This past week, my husband and I watched a few episodes of the Netflix series Abstract: The Art of Design, in which each focuses on a particular designer (watch it!). I was particularly impressed with Olafur Eliasson and Neri Oxman, both of whom I had been unfamiliar with. Danish-Icelandic Eliasson is an artist who has worked with mirrors, water, fog, large installations, building design and the environment. His website’s biography describes his art as “driven by his interests in perception, movement, embodied experience, and feelings of self” and I thought of what he does as incredibly thought-driven. Intellectual curiosity about art and the world around us and about how we as people interact with, perceive and change both play a large part in his evolution. And it was exciting to watch.
But even more so, his seamless transition from art to engineering to architecture spoke to me.
We then watched the episode about Oxman and I was blown away. She studied both medicine and architecture and now heads the Mediated Matter Lab at MIT, which she had founded. And while during the episode she talks about curiosity and childhood wonder, Haifa-born Oxman’s art reflects design that is also nature and biology and growth and technology. Like Eliasson, Oxman brings together many disciplines in her pursuit of conceiving things we have not yet done.
Both take us on their journeys, where they think about one area of life inside of another. How does the mist of waterfalls help us see rainbows and can we build that into art installations where we can feel the scale of things? Or if silkworms can grow silk until they have no more room, how can we help them grow so that they build structures?
The interdisciplinary aspect of their thinking stems from curiosity and wonder, yes, but also from being exposed to experiences and knowledge outside of their areas of specialization. Had Eliasson not spent time in Iceland’s waterfalls when he was younger, would bringing fog into his artwork have occurred to him? Had Oxman not studied biology, would she be using nature in 3D printing?
I’ve long been a firm believer in the danger of staying in one’s silo and have written about that both in this blog and on LinkedIn. In two LinkedIn articles, How to prepare to do almost anything and Thinking big – ראש גדול, I make the case that without other perspectives, you are missing out on information that can be helpful and that it is presumptuous to think that all you know is all there is to know.
But this is something greater. Both Eliasson and Oxman are also smart enough to know that they cannot do everything alone, and that their teams are not mere executors of their vision, but a part of a collaborative way to figure things out. And why? Because each member has something to contribute, brings a perspective arrived at after having lived different life experiences and learned different things.
There are two arguments to be made here – it is important to value other people’s contributions, as everyone knows something you don’t and everyone sees life from a unique perspective. Physicist Larry Smarr of the California Institute for Telecommunications and Information Technology knows this too. He too fosters collaboration (as this fabulous story in strategy+business from two years ago relates). Ancillary to that is to value data, because each of us has only so much anecdotal personal experiences to go around, and really, these stories should never be the end-all. Harvard economist Raj Chetty is genius at looking at data, mining it to better understand where opportunity lies for people, as this wonderful read from The Atlantic points out. He likens his approach to how a biologist uses a microscope to uncover truths.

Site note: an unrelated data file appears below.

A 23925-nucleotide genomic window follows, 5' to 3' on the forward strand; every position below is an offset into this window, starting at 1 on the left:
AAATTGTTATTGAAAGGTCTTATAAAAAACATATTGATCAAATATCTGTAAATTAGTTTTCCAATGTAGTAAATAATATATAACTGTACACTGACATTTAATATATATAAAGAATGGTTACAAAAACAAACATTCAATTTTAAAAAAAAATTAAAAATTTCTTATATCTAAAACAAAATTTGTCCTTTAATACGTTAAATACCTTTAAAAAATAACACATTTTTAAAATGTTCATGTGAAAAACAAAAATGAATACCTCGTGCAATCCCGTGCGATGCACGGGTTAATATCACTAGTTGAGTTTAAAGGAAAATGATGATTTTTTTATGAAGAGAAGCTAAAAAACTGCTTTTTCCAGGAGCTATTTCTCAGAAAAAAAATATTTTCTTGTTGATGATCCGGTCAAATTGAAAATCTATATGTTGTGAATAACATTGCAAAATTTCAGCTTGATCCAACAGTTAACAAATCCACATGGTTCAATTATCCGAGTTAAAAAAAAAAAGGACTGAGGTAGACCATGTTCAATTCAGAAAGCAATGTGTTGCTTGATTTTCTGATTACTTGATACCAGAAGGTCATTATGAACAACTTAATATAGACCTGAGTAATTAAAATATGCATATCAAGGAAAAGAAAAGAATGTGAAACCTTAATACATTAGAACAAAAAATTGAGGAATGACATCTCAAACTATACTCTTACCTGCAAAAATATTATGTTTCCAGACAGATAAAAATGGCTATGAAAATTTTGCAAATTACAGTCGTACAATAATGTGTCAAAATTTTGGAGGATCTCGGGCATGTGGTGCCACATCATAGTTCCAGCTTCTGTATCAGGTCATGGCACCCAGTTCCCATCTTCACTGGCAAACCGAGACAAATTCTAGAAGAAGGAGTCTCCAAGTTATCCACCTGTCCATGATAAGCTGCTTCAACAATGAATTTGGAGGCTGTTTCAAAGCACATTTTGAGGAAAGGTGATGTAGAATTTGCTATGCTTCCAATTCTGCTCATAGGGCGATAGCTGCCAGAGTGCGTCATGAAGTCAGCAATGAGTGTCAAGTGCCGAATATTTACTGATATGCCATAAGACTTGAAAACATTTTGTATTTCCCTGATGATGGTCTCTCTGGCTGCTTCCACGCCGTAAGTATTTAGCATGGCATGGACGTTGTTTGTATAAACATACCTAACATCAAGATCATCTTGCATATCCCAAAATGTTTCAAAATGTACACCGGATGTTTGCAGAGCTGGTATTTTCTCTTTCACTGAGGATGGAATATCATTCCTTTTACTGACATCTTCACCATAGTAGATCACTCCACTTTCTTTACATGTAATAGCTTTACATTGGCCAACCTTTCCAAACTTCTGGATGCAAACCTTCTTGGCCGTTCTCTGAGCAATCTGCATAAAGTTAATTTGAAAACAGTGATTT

The other argument – and the one the designers featured in Abstract: The Art of Design bring to life – is that each person should also avail him- or her-self of every opportunity to be exposed and to learn from different disciplines. Physics and piano. Automotive engines and botany. Biology and plumbing. Sewing and engineering. Marketing and hairdressing. Torah and computer programming. Engineering and cooking. How can seeing spiders build their webs lead to the creation of liquid wire? How can a beetle inspire you to design a bottle that makes water out of air? How coaching your child’s baseball team can make you a better leader? Just because you are trained and work in one field doesn’t mean your curiosity about others should be any less. Go to museums and art galleries. Read biographies. And fiction. Watch shows about nature and history.
To head up a lab and have a budget that affords you the ability to pursue what ifs is not something we all share, but in this day and age of crowdsourcing solutions, who says you need to be a hired genius to find solutions to problems or to think about “what happens next”? Watching these episodes made me want to find ways to bring together people from different backgrounds to talk and see where it takes us.
How do we achieve genius? We allow cross-fertilization of ideas to happen.
Who is interested in participating in periodic group calls? Let’s pick a problem and discuss. Could be a world problem, could be a work problem, could be a personal problem. And then let’s all try to help by sharing how we interpret the issue and what can be done about it. Each one of us has the potential to help the person see the issues and the solutions in different ways. Comment on the blog if you are interested and I’ll organize.
Let’s learn how others think and see…and then take it one step further. Please do feel free to share.